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The Big Game

June 2024
5min read

It is best to arrive in Washington on a weekend, when the official part of town seems empty. This way the high-minded architecture speaks for itself; the neat lawns, the fountain of Zeus and the maidens, the Capitol and its deserted steps belong to you without a congressman in sight. This place, which seems so utterly familiar from postcards and news backdrops, is very different on a quiet Saturday in mid-May, a little closer to the sleepy Southern capital David Brinkley recalled where, a few years before the Second World War. the White House still had no gates and “on summer days government employees had lounged on [its] lawns eating picnic lunches out of paper sacks.” I arrived several weeks after the city’s convulsions over its cherry blossom season but in time to see the azaleas full-blown. There were mockingbirds in the trees on my way from the station, but the carved generals on the public greens were Union to a man.

Despite the disgust with politics registered by pollsters, tourists crowd the capital, now as always. In his 1869 guidebook to the young capital, John B. Ellis warned visitors against con men who “represent themselves as members of Congress, or as belonging to one of the important branches of government.” I had no such trouble. Perhaps nobody wants to be taken for a member of Congress this year.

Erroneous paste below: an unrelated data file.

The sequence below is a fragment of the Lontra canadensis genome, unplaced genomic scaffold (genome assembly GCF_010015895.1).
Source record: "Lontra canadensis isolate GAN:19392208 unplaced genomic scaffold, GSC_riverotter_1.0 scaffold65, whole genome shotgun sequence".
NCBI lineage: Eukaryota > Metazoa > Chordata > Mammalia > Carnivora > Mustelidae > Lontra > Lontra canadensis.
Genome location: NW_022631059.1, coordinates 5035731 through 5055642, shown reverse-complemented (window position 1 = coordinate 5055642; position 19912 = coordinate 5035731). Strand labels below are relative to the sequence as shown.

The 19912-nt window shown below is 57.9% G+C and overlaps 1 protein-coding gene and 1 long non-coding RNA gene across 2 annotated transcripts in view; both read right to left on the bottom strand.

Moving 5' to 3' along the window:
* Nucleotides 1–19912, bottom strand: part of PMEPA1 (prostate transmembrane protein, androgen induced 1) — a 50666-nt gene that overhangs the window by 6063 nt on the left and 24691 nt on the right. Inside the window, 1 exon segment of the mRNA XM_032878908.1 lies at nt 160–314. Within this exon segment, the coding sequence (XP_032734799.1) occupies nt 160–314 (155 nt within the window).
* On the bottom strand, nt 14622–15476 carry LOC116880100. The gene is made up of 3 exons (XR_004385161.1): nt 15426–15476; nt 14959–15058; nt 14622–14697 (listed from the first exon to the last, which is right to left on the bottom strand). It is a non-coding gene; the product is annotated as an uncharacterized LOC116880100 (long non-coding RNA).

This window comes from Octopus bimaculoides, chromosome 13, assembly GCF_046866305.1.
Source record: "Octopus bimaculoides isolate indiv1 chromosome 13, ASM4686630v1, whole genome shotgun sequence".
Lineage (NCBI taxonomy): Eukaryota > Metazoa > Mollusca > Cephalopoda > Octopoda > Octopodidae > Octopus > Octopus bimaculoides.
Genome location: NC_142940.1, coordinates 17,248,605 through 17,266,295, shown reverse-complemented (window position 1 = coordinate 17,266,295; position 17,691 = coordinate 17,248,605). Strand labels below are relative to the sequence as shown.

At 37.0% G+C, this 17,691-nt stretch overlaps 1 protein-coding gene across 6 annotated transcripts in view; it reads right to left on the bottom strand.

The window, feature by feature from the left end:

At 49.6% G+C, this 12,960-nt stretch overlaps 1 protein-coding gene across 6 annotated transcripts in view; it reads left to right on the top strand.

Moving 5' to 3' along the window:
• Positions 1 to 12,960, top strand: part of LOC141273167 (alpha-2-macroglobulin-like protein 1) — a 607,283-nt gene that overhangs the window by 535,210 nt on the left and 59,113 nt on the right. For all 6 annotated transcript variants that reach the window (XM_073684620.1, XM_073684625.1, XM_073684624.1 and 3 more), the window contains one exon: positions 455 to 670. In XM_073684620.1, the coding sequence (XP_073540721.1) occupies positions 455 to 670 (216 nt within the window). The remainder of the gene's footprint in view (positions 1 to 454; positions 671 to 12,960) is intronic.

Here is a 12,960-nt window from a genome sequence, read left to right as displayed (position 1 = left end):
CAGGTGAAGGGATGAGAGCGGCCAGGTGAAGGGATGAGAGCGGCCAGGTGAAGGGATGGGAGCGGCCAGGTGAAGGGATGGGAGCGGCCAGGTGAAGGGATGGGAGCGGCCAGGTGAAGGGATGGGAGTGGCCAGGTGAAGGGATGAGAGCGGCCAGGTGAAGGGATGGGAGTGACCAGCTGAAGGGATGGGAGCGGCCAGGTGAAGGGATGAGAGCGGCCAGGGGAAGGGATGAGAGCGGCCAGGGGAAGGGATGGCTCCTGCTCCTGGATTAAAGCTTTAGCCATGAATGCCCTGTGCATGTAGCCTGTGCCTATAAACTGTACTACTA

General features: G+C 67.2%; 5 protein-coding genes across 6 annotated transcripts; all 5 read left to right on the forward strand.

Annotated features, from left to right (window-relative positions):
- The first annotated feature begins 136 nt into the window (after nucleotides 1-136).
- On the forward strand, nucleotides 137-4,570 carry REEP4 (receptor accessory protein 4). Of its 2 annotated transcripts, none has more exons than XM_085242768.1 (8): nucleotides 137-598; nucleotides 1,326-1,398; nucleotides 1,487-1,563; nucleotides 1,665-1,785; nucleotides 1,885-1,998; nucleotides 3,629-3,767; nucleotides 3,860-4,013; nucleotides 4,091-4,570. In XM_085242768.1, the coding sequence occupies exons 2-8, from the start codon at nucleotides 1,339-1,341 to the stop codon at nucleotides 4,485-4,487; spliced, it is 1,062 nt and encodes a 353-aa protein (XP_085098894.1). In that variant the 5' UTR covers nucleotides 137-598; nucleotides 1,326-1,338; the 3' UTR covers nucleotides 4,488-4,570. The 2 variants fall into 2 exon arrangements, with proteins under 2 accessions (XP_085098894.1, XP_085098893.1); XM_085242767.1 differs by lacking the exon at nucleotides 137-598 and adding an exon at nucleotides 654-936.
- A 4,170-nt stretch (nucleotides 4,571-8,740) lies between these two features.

Washington, of course, evolved along a clear pattern of quadrants that, nevertheless, some visitors find confusing. “L’Enfant began his work not by laying out streets or by running survey lines,” the historian William T. Partridge wrote in 1930, “but by the selection of dominating sites.” Pierre L’Enfant may not be blamed for the system of street names, but he can be credited for the powerful placement of many buildings in the federal city, particularly the White House and Capitol. From its height the Capitol dome follows you around at night like a full moon.

To get acclimated, most tourists pile aboard trolley buses, which leave from the major hotels around town. But for the gossip-minded there is the Scandal Tour. In this unorthodox orientation members of the Gross National Product comedy revue lay out Washington for you by impersonating the town’s fallen stars as you pass the sites of their transgressions. “Gennifer Flowers” (not Donna Rice) interrupts an impassioned monologue on blondeness in America to point out the Georgetown residence where Gary Hart was staked out by reporters. I found this part particularly embarrassing when we slowed to wave at the town house’s current owner, who kept on stoically spading his front garden.